Deadlines…cruel and unusual punishment inflicted on writers by editors. Mine calls. By tomorrow, she says. What’s the theme, I ask? Fiftieth anniversary of the Beatles’ invasion, she says. Write about how their advent influenced high school students.
I remind her that my high school days ended before the mop-haired Brits arrived. Well, she says, write about high school. Who wants to revisit those days, I say? It was prison. We were inmates, teachers were guards, coaches were yard bosses and the principal was the warden. He carried a bludgeon for protection. Nobody escaped unscathed. Lives were ruined. Many remained janitors and librarians.
Were you cool, a nerd or geek, she asks? I tell her James Dean was cool. He wasn’t in my class. My crowd was the zit kids. We bought Clearasil by the gallons and drank Listerine by the quarts. Bad breath was everywhere. Never wanted to miss a kissing opportunity. None arrived.
We ran in packs like wild dogs, gangs-on-bikes going nowhere, terrorizing the town. Mechanical vehicles, mainly tractors, remained on the farm, driven only by the FFA clod busters.
She asks if I played football. Football? Honey, I’m still replacing joints I didn’t know existed. She wanted to see the scars for confirmation. Look, my nose remains an oddity, skewed to a right angle, the result of tackling fullbacks with my face. “Son, use your head,” the coach would say. He should have said “brain,” although it would have made little difference. Mine rattled like nuts and bolts in an empty can. PTSD remains a possibility.
I lost my teeth braces fifteen times. My daddy worked three jobs to pay the six-digit orthodontist’s bill. We got no respect from the football coach. Once, after a humiliating loss he said, “Boys, bus leaves in 15 minutes…be under it.”
Why didn’t you play in the band, she asks? I’m incredulous. Are you nuts? What, parade around in cast-off Salvation Army uniforms for public humiliation? Wear used Shriner’s hats with plumage and tassels? No way. Besides, our halftime shows always consisted of a cross. It usually prophesied our demise. Band was dangerous. Often, after “Nearer My God to Thee,” the clarinet section would get confused, wander off in a swoon. Some were never seen again.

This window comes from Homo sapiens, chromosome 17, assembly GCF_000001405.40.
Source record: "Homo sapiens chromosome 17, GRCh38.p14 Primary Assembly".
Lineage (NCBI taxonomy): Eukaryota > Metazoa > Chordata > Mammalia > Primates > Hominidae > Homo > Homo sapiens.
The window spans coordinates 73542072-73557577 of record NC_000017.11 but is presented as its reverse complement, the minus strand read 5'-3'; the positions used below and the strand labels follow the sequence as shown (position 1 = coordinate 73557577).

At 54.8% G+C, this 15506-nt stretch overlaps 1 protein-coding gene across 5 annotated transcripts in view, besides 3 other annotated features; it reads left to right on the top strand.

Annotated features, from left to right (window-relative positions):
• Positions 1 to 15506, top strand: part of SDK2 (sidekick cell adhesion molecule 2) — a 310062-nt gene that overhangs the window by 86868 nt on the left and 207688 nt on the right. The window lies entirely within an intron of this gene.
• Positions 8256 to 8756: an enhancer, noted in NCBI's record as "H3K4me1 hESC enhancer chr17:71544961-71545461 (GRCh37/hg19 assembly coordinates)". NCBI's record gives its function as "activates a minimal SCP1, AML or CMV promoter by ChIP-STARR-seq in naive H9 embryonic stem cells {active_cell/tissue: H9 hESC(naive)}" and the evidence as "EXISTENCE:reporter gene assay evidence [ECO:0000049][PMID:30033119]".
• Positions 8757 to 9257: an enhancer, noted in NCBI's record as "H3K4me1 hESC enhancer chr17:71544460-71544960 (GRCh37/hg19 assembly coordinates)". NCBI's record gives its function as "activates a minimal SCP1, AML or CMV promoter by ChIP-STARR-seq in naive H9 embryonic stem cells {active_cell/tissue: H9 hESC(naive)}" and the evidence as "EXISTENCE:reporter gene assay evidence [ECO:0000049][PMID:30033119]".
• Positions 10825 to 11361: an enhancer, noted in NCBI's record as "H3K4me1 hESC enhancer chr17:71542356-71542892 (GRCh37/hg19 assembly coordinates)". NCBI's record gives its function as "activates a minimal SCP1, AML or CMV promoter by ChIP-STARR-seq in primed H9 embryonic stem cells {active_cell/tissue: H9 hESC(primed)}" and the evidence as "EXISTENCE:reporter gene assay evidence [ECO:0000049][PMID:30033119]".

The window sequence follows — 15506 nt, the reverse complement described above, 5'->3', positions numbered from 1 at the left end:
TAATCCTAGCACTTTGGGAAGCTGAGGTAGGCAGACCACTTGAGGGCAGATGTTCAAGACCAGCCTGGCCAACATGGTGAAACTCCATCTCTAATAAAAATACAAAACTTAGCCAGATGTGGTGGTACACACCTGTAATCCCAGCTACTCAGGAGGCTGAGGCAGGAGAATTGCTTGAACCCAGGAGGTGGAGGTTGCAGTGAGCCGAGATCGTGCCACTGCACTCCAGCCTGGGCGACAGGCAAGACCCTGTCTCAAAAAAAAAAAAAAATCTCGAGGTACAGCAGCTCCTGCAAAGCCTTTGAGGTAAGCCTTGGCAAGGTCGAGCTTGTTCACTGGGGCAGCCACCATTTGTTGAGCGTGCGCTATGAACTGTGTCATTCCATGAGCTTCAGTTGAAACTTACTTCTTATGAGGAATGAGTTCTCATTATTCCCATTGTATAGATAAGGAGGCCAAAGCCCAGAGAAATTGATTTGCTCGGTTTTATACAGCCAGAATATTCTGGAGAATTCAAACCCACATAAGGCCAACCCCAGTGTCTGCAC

Well, just write about the music of your era, she says. I tell her the Beatles had timing. We were at the end of our glory days. Jerry Lee and Chuck had joined AA and were blacklisted. Buddy Holly and the Big Bopper, RIP, left us tragically in an Iowa blizzard. Elvis enlisted in the army and lost his hair. The music business was in turmoil.
Then the Beatles appear, fill the void, setting the stage for the Hippie Generation with the tune, “All My Loving.” They hit the South Georgia sweet spot with, “I Want to Hold Your Hand.” Holding hands was a big deal, the first step to back-seat escapades, which rarely happened. We dreamed a lot in high school.
My first attempt at romance was while watching a Tarzan movie with my date. Tarzan is wrestling a gorilla, protecting Jane and Boy. They’re wearing loin cloths, an exciting idea at the time. My date is tense. She squirms, grips the seat. Our fingers touch. The gorilla growls. So do I. She grasps my wrist. Tarzan grabs a vine, swings into the jungle with Jane and Boy.
We saw that movie five times. The last time my arm found its way around her shoulder. From that moment on we became Tarzan and Jane. I thought a lot about Boy after that.
Summarize your experiences, she says. Well, mostly music, I say, the ultimate escape from reality. We enshrined our era’s tunes: Jerry Lee’s “Whole Lot of Shaking;”Bopper’s “White Lightning;” Berry’s “Maybellene;” and Elvis’ “Hunk of Burning Love.”
We missed the Beatles, but if I had to choose a song that would have fit our predicament, it would have been, “Can’t Buy Me Love.”
Come back to earth, she says. Clean it up; get it to me by noon tomorrow. She’s tough to the end.
I thought about it. High school years are pregnant with promise. Who can summarize them? I’m no longer Tarzan. My Jane moved to Alabama and there was no Boy. Sometimes we all get lucky.